What began as an online collaboration at the beginning of the pandemic between a professor and her Spanish class at MacEwan and a theatre group in Mexico City came to life on stage in MacEwan’s Allard Hall on Student Research Day.

Empeños (Trials) is an adaptation of a work written by a Mexican nun in the 17th century. It explores love and confinement while also touching on the complexities of weighing duty to family against individual desires.

“These plays may have been written long ago but they talk about themes that we’re still talking about today and we can have fun with them,” says Dr. Erin Cowling, an associate professor of Spanish at MacEwan. “They’re not dusty boring old books where it doesn’t make any sense: it can really be relevant to us even now.”

In 2020, Cowling worked on adapting the script with one of the actors and a couple of students who have since graduated. This year, she had her SPAN 341 (Introduction to Translation) students work on translating the adaptation to English. That allowed for the lines of dialogue to be projected onto a wall for the MacEwan audience to see while the play was performed.

“I always want to do something with my students that’s a high-impact practice where they get to do something and see the results in real time. Theatre and subtitling is one of those very practical things that they can see how their work is used.”

It was a unique project that the students, admittedly, needed to warm up to at first. But they quickly became engrossed in the work.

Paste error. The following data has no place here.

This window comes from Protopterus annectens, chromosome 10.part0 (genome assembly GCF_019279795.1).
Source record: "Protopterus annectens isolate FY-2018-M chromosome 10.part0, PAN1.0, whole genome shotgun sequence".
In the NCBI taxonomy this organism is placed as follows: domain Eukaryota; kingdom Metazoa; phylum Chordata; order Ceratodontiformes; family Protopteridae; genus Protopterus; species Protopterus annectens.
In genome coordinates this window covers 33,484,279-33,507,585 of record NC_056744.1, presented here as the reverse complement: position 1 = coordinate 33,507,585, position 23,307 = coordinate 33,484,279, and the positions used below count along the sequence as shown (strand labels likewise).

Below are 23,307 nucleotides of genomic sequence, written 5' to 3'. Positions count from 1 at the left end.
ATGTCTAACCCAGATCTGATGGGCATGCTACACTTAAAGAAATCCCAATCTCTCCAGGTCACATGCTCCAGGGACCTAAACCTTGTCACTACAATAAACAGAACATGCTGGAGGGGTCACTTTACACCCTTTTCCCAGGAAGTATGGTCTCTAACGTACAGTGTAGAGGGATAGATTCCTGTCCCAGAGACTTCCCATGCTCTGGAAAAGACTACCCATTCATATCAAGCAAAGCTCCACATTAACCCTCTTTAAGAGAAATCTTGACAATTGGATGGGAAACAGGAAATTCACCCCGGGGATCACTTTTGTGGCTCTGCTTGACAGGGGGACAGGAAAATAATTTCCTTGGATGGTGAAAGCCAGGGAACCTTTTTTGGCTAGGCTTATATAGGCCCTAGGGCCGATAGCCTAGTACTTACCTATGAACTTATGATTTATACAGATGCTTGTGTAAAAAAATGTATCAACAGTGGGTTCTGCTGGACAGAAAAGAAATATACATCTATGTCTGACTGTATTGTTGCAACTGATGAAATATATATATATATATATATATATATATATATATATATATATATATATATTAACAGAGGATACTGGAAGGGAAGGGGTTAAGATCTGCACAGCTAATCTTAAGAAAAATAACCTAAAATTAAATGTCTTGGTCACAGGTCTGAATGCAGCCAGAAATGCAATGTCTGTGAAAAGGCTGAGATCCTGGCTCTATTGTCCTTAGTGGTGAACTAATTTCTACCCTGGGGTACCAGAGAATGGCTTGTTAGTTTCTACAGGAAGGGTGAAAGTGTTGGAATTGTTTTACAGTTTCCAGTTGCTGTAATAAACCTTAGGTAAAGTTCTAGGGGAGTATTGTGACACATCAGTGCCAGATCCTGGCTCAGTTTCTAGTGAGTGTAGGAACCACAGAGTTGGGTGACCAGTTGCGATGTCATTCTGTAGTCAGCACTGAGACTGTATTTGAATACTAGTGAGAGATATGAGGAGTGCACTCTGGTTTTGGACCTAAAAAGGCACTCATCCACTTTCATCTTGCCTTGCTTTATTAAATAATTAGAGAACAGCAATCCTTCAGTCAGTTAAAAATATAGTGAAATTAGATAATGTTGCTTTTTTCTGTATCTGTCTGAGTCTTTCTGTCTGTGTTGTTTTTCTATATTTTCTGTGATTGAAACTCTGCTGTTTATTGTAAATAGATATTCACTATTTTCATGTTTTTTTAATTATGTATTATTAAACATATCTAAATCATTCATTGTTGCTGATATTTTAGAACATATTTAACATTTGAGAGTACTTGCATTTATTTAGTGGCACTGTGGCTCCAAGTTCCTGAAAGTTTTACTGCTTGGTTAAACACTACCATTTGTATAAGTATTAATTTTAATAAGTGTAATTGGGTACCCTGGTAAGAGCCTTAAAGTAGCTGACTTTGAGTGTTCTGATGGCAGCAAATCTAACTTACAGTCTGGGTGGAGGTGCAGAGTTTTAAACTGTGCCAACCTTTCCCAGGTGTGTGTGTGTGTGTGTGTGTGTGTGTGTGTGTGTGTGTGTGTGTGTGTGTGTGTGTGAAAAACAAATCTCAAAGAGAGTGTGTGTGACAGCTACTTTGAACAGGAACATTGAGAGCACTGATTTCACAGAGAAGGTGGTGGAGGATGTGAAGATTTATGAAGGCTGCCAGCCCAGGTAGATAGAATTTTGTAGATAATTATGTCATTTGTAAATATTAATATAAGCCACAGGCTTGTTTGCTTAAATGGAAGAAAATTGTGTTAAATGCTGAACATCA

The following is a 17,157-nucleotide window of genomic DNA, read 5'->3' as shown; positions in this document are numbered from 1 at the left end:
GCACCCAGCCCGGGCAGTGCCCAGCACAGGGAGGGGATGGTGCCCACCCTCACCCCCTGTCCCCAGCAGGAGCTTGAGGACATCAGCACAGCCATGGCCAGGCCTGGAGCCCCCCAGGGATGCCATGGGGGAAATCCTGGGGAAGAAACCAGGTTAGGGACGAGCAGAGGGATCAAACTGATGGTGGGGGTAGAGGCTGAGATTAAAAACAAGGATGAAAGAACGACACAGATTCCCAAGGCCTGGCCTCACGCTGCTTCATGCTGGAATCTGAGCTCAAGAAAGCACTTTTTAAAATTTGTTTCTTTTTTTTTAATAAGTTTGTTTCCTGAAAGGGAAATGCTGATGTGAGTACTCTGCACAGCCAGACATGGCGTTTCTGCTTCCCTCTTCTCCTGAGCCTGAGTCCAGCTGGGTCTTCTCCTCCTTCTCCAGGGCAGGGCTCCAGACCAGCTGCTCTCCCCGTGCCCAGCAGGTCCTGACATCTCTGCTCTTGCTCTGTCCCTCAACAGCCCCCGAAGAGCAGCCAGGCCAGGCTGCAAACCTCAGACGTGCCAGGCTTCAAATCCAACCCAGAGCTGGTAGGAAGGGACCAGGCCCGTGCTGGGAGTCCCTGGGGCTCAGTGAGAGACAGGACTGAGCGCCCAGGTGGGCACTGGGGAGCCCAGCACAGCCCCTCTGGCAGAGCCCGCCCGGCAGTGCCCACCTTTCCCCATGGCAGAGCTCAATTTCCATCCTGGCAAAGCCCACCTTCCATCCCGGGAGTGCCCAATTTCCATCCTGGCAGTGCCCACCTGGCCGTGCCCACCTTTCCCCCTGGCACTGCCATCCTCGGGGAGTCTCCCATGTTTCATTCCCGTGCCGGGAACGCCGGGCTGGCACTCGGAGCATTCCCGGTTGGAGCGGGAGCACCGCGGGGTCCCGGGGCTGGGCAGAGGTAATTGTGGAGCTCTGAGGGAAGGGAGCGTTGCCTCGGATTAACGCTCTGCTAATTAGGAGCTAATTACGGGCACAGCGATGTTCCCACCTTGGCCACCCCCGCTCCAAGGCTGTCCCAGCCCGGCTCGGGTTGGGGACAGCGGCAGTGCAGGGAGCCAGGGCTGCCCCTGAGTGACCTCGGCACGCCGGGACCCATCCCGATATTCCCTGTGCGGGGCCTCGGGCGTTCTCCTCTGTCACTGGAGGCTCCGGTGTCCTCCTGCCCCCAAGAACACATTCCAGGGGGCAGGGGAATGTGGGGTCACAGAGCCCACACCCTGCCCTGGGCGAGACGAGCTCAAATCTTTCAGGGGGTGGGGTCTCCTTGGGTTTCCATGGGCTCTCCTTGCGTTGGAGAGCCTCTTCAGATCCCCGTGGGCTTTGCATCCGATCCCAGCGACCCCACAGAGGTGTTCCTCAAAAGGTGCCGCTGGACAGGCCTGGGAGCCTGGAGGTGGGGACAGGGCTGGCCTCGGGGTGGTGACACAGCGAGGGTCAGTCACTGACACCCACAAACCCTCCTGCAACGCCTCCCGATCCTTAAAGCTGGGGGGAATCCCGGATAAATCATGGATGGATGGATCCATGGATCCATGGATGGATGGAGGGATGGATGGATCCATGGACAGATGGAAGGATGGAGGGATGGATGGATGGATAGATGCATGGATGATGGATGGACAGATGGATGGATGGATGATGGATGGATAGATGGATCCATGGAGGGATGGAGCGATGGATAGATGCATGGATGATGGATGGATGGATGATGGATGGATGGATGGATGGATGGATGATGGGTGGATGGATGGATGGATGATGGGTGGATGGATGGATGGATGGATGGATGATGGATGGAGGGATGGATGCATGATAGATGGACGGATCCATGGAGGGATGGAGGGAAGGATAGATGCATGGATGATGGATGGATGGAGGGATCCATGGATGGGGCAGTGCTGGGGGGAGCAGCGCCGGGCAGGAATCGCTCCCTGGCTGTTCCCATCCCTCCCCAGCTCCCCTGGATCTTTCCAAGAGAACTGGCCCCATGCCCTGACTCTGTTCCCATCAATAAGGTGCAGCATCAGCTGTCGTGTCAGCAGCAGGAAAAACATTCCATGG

“The language was very formal, at least to us, but I think as we got through it we were all pretty excited because we understood what it was about,” says Ashley Bernal, a psychology major and one of Cowling’s students. “I feel like what’s fun about it is that you get to be creative because you get to find new ways of expressing ideas through a different language.”

After plenty of online collaboration, the time came for four artists from Mexico City-based Efe Tres and Teatro de los Sótanos to come to MacEwan to perform Empeños. It is uniquely staged, with one actor only doing sound effects, one actor reading all the dialogue and the other two actors performing on stage, complete with numerous costume changes as they transition in and out of various characters.

“This is a thrilling end of a journey and I am very grateful for the opportunity to be here,” says Fernando Villa Proal of EFE TRES Teatro. “I feel as an actor our job is to create gifts for the people. Having the opportunity to create that gift for an audience that has nothing to do with us in terms of language, in terms of geography, in terms of identity – it’s very exciting.”

Students in AGAD 225 (Performing Arts Management)  were also involved in the project along with Dr. Heather Fitzsimmons Frey, assistant professor of Arts and Cultural Management and Scott Spidell, chair of the Department of Theatre. They were able to learn about how cultural management works on an international level, while helping to stage an event that incorporates a specific group (Edmonton’s Spanish community), as well as reducing barriers (English translation broadens the audience).

Cowling says the decision to put up a stage in an open area of Allard Hall is a nod to how plays were performed long ago.

“This brings us back to when plays in Spain were performed in squares or what we call the corral de comedias – a kind of theatre space built between houses.  People could sit and watch from a balcony, while other people stood or sat in the patio below.”

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